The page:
I guess it’s appropriate that the last blogpost was entitled “focused on the finish line” because in many ways, I see this topic as a continuation. How do you stay focused on a destination, while at the same time fully awake to experiencing the emotions of the moment?
Last weekend I took my family up to Nashville where we hung out with good friends of ours, a couple that we’ve basically grown up together with. We lived in the same freshmen dorm (all of us), started dating around the same time, our wives were roommates at one point, got married, had kids, and have all generally lived in the same city and been in each other’s daily lives for almost 15 years now. Recently, they moved to Nashville, so although we don’t see each other as often now, we still daily keep in touch.
Anyway, during this beautiful weekend we took the kids out to a nice park in one of the Nashville suburbs and on a windy Saturday afternoon, we actually flew a kite. Literally. You hear of people using the phrase, “let’s go fly a kite” or maybe sarcastically suggesting for someone to “go fly a kite”. Well, we actually did it with the kids. And let me tell you, it was marvelous (I guess that’s why so many other folks have done this before right? lol). As usual, I had my video camera out video taping the whole process unfold (mostly capturing parents struggling to get the kite put together and kids running around in glee just happy to be there). My wife said something to our friends in that moment that she later told me. She said, I’m glad that he takes so many pictures and video tapes so many moments in our lives, because sometimes I think he moves so fast and is so future focused that he would totally miss the moment if he weren’t thinking about capturing it for the future.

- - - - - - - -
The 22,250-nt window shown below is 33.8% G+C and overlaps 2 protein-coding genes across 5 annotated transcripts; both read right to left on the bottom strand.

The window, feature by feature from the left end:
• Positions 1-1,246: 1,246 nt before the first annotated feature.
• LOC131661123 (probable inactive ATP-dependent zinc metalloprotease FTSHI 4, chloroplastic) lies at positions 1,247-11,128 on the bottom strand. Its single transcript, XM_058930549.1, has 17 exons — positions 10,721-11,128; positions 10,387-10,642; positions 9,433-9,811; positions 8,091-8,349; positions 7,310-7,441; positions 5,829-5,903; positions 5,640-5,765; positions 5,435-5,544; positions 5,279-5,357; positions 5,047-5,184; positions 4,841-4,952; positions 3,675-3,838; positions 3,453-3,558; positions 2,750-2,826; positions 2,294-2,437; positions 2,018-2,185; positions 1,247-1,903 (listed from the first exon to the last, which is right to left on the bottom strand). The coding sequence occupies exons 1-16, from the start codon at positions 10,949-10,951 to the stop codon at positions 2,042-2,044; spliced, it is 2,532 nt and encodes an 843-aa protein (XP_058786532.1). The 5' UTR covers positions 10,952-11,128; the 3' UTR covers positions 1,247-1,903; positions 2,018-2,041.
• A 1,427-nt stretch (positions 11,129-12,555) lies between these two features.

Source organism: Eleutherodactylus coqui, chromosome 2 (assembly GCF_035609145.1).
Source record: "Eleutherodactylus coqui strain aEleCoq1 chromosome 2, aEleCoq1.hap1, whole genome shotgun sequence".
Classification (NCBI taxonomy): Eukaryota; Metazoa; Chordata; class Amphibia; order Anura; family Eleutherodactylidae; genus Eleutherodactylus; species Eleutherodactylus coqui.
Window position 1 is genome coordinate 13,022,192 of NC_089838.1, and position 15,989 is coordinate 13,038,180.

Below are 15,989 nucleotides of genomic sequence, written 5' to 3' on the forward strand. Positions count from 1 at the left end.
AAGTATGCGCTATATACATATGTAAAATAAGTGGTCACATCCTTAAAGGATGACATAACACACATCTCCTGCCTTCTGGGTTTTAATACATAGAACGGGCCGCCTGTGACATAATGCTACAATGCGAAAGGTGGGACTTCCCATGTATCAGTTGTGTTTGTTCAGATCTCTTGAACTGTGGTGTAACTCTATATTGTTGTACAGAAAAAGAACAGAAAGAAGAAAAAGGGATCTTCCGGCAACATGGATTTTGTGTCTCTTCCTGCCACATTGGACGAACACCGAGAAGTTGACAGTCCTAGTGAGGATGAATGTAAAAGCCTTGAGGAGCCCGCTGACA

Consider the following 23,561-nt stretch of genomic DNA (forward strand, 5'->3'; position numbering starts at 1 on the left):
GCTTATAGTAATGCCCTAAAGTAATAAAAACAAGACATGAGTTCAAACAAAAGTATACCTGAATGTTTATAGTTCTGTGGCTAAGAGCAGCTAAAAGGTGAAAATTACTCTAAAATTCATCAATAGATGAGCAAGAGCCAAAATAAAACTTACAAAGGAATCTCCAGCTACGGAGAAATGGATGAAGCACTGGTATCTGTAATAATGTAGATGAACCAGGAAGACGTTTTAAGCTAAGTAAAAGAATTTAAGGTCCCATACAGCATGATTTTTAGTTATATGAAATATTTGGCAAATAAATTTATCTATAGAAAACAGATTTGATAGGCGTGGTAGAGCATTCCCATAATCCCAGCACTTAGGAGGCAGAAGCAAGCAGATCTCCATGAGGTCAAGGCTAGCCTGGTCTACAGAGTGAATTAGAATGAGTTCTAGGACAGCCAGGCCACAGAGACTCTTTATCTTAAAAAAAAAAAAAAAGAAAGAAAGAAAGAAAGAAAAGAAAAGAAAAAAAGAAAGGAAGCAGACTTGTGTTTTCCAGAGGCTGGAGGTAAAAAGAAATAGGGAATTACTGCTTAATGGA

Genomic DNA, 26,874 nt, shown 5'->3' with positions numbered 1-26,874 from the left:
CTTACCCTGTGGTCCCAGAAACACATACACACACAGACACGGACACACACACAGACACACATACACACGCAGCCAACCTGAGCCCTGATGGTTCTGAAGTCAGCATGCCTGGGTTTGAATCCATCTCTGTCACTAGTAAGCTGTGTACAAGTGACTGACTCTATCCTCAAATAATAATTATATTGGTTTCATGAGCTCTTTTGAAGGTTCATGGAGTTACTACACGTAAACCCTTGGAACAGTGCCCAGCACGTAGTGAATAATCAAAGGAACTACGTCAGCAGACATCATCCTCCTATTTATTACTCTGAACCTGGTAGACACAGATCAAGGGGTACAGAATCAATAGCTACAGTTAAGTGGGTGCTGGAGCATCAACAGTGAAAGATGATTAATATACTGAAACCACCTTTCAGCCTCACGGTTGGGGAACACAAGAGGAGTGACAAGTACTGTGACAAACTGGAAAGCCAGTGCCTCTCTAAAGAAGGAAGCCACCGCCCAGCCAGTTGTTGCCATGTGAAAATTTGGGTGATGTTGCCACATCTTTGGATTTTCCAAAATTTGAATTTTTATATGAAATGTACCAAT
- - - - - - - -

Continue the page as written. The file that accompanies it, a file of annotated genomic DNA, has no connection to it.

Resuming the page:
There’s a running joke in our family (and coincidentally for the couple we were spending time with as well), that whenever the husbands are unable to attend one of our kids events we can’t rely on our wives to capture the moment for us. Usually though, it’s because they’re actually just focused on experiencing the moment. They’re too busy living and enjoying life to get caught up in editorializing it. Obviously as a reflector I think there’s some downside to that approach, but that’s why we’re a partnership. But the huge upside, something I admire about both of our wives is that they know how to live and be in the moment better than most people I know.
We do sort of live in a day and age where it’s a valid question: if you didn’t take a picture of it, did it really happen? That right there is a hot mess. But it shows how distracted we are perhaps. I’m still a fan of capturing moments, something about being able to come back to them in future shared moments of reflection is special (for example every holiday gathering- I’ll break out old videos of our family together on trips or previous holiday gatherings and everyone enjoys the collective trip down memory lane and this forges deeper bonds). Yet, I’m still working on what I’d like to call reveling in the moment. Greeting each day with the childlike expectancy and enthusiasm, and simply being happy to be here.
The next few weekends will give me the opportunity to practice this aspiration. We’re traveling to DC this weekend for TFA’s 25th anniversary reunion (05 corps!) and I’m looking forward to creating new memories and reliving old ones with lifelong partners in the education movement. Similarly, next weekend I’ll be participating in a Coke scholars interview weekend where again I’ll get to walk down memory lane a bit. As I prepare to board a flight in less than 3 hours, I’m preparing myself for the avalanche of emotions, mostly excitement and I’m looking forward to soaking up every minute of it. I might even take a few pictures. Who are we kidding, I’m definitely taking a few pictures!